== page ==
공원에서 쉬다 1 (Taking a Rest at a Park 1)

By | 6 August 2011

I am looking, at a pond so deep that I can’t see through it, at a scene of old women slowly emerging from the wrinkles of an old city …. I saw dark faces, terribly old, as if every living thing was merely the darkness of a neutral color, the women, the owner of the brilliant blaze, of dead trees, of mushrooms sprouting in the butt of trees, of a waterdrop barely hanging from the tip of a leaf …

How do the women gather together? Why do their mouths open ceaselessly when they are all together? Why do they laugh aloud as if scraped by darkness? Is it because of the intimate atmosphere made by worn-out intonations embracing each other? Worn out benches, the trophies of a pigeon swaggering and rolling its eyes, a deep scabbard, missing whispers, musical instruments with holes missing leaving the traces of every night …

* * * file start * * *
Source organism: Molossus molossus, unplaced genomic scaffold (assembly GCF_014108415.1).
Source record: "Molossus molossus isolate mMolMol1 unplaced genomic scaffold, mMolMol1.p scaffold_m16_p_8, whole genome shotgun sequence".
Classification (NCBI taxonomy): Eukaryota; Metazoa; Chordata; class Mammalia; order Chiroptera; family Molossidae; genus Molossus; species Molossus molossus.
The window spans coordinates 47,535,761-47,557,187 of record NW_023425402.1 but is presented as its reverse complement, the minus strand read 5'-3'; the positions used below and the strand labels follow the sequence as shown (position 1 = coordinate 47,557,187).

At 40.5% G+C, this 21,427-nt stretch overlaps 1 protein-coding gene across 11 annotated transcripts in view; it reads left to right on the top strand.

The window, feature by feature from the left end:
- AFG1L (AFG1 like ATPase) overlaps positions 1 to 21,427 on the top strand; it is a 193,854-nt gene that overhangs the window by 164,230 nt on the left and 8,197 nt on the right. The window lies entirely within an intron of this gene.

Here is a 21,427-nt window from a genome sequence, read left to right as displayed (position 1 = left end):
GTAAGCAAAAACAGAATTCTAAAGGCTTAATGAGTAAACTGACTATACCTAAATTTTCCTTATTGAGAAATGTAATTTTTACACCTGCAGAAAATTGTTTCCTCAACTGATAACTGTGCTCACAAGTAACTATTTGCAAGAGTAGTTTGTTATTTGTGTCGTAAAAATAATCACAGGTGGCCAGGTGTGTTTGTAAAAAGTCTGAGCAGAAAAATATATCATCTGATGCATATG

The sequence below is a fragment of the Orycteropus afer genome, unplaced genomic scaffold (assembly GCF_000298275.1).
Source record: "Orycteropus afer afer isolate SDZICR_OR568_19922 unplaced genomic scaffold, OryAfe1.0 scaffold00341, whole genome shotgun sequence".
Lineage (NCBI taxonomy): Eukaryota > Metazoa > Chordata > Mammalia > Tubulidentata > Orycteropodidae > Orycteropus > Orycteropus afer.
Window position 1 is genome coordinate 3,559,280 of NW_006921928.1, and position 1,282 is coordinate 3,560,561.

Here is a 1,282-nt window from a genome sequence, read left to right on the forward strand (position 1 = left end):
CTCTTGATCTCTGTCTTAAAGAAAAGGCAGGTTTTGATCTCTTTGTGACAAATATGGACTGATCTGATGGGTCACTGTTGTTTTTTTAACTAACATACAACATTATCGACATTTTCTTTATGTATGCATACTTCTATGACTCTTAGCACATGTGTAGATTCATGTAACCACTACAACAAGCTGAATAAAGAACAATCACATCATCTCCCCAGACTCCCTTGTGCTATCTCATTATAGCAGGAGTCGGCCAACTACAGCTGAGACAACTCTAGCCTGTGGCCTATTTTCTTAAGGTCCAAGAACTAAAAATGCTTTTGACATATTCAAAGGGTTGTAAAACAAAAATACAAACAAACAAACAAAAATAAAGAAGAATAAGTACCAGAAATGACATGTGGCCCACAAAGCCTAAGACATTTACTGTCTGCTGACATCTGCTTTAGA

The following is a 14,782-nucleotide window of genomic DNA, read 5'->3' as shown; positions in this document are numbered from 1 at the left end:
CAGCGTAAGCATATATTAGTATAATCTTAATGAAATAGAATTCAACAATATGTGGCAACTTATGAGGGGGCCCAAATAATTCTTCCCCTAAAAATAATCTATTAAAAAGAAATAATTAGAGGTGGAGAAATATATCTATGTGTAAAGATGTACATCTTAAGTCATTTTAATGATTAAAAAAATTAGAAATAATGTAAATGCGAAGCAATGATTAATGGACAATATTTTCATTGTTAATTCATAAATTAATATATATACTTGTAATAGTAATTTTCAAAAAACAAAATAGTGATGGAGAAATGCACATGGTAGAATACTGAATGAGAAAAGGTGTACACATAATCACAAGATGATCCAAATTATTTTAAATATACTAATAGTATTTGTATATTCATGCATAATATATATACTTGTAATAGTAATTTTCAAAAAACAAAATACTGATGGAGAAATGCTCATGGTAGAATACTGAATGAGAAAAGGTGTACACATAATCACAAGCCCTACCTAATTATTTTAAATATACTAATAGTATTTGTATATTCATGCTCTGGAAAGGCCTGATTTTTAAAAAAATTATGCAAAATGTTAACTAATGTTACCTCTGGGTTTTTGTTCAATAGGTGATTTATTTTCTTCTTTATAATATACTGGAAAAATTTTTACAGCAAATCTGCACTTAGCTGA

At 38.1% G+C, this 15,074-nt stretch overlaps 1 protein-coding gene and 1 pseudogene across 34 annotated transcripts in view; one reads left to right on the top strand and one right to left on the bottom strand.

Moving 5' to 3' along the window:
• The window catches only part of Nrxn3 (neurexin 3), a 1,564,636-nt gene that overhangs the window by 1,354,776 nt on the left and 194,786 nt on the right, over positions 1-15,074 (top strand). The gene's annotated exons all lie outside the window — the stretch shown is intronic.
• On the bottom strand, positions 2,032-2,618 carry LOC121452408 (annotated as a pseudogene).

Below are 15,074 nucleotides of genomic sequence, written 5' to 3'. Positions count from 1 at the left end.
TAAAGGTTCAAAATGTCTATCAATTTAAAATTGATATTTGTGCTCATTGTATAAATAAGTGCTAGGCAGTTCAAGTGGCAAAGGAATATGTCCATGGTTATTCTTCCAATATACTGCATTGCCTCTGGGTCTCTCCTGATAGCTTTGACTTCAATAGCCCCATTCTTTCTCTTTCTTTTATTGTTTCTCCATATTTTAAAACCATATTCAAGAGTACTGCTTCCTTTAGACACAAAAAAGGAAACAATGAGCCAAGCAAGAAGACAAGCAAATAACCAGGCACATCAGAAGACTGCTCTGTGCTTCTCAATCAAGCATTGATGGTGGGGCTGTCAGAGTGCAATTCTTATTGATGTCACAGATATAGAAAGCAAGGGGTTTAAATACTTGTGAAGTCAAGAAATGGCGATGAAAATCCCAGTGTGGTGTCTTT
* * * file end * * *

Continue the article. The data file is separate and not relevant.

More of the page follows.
But why are they so fascinating to me, as if I ran into an evening cat, whose each hair shines so brilliantly, sucking in darkness.

How long have I been living in this city, watching the flowers sticking out mouths like incense burners, watching their twisting of vulgar waists and the arrogant eyes, watching the bubbling desire imposing crude sexual positions, watching the clouds floating like sentences written by a left hand, and watching a fire disappearing without a word.

 


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